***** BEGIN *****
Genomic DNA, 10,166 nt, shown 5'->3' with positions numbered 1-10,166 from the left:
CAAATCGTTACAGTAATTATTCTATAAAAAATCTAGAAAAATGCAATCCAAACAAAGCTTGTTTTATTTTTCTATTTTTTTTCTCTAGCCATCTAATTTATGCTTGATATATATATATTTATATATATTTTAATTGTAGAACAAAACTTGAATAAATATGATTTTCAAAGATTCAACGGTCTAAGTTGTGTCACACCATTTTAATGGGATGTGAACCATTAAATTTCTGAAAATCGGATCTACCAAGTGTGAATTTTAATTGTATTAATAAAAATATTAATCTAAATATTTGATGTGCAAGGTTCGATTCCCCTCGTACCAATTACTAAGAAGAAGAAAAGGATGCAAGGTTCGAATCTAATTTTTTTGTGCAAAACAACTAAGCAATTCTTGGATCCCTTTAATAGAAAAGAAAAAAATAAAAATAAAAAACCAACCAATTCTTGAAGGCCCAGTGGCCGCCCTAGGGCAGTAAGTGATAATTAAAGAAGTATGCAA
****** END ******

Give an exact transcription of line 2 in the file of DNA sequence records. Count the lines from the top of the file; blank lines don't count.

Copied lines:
CAAATCGTTACAGTAATTATTCTATAAAAAATCTAGAAAAATGCAATCCAAACAAAGCTTGTTTTATTTTTCTATTTTTTTTCTCTAGCCATCTAATTTATGCTTGATATATATATATTTATATATATTTTAATTGTAGAACAAAACTTGAATAAATATGATTTTCAAAGATTCAACGGTCTAAGTTGTGTCACACCATTTTAATGGGATGTGAACCATTAAATTTCTGAAAATCGGATCTACCAAGTGTGAATTTTAATTGTATTAATAAAAATATTAATCTAAATATTTGATGTGCAAGGTTCGATTCCCCTCGTACCAATTACTAAGAAGAAGAAAAGGATGCAAGGTTCGAATCTAATTTTTTTGTGCAAAACAACTAAGCAATTCTTGGATCCCTTTAATAGAAAAGAAAAAAATAAAAATAAAAAACCAACCAATTCTTGAAGGCCCAGTGGCCGCCCTAGGGCAGTAAGTGATAATTAAAGAAGTATGCAA